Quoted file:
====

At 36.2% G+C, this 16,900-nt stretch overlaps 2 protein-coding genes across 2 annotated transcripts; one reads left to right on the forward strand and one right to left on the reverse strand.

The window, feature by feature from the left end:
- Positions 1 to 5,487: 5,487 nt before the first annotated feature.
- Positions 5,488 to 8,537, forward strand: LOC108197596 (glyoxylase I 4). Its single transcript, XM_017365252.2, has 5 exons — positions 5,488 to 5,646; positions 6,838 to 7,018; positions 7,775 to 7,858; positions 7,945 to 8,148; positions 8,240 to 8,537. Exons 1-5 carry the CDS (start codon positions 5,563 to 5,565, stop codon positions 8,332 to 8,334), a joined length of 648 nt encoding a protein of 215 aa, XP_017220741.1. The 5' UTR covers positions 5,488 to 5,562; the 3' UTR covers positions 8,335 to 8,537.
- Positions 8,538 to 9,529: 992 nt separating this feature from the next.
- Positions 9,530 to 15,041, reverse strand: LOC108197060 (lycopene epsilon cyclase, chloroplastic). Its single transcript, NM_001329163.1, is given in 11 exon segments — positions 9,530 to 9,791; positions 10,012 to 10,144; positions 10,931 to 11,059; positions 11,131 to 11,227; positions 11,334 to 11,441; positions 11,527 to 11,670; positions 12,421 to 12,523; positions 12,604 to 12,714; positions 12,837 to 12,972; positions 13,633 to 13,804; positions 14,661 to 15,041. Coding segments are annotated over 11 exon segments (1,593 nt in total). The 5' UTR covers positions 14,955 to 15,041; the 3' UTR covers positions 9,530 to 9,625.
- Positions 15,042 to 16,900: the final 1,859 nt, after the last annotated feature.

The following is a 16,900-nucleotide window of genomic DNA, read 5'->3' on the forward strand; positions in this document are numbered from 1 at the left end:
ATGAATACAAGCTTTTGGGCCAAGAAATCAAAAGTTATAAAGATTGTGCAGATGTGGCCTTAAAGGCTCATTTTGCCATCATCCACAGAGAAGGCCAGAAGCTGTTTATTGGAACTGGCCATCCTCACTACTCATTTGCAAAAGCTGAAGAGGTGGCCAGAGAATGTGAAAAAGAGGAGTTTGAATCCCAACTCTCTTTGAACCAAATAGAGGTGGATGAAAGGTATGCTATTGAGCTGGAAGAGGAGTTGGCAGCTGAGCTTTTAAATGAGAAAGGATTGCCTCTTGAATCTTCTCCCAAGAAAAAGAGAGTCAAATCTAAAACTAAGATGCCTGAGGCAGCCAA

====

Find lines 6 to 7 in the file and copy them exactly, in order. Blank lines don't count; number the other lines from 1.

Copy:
- Positions 9,530 to 15,041, reverse strand: LOC108197060 (lycopene epsilon cyclase, chloroplastic). Its single transcript, NM_001329163.1, is given in 11 exon segments — positions 9,530 to 9,791; positions 10,012 to 10,144; positions 10,931 to 11,059; positions 11,131 to 11,227; positions 11,334 to 11,441; positions 11,527 to 11,670; positions 12,421 to 12,523; positions 12,604 to 12,714; positions 12,837 to 12,972; positions 13,633 to 13,804; positions 14,661 to 15,041. Coding segments are annotated over 11 exon segments (1,593 nt in total). The 5' UTR covers positions 14,955 to 15,041; the 3' UTR covers positions 9,530 to 9,625.
- Positions 15,042 to 16,900: the final 1,859 nt, after the last annotated feature.